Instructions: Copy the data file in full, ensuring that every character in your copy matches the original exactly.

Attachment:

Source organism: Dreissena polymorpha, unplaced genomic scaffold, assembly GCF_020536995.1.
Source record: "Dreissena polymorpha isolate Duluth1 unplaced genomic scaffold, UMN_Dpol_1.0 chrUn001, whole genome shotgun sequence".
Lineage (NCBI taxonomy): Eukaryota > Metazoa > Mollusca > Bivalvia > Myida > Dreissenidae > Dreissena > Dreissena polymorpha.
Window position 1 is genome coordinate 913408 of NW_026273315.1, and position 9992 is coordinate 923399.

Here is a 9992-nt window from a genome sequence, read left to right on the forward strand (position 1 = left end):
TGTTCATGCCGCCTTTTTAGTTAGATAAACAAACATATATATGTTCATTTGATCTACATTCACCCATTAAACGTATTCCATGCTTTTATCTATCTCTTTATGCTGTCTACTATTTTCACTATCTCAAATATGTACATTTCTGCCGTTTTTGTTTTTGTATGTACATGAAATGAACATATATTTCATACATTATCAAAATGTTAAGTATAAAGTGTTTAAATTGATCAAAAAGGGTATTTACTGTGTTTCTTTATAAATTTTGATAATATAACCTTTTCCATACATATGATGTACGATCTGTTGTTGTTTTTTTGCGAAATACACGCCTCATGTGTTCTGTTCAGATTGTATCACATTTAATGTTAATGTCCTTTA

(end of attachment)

Source organism: Dreissena polymorpha, unplaced genomic scaffold, assembly GCF_020536995.1.
Source record: "Dreissena polymorpha isolate Duluth1 unplaced genomic scaffold, UMN_Dpol_1.0 chrUn001, whole genome shotgun sequence".
Lineage (NCBI taxonomy): Eukaryota > Metazoa > Mollusca > Bivalvia > Myida > Dreissenidae > Dreissena > Dreissena polymorpha.
Window position 1 is genome coordinate 913408 of NW_026273315.1, and position 9992 is coordinate 923399.

Here is a 9992-nt window from a genome sequence, read left to right on the forward strand (position 1 = left end):
TGTTCATGCCGCCTTTTTAGTTAGATAAACAAACATATATATGTTCATTTGATCTACATTCACCCATTAAACGTATTCCATGCTTTTATCTATCTCTTTATGCTGTCTACTATTTTCACTATCTCAAATATGTACATTTCTGCCGTTTTTGTTTTTGTATGTACATGAAATGAACATATATTTCATACATTATCAAAATGTTAAGTATAAAGTGTTTAAATTGATCAAAAAGGGTATTTACTGTGTTTCTTTATAAATTTTGATAATATAACCTTTTCCATACATATGATGTACGATCTGTTGTTGTTTTTTTGCGAAATACACGCCTCATGTGTTCTGTTCAGATTGTATCACATTTAATGTTAATGTCCTTTA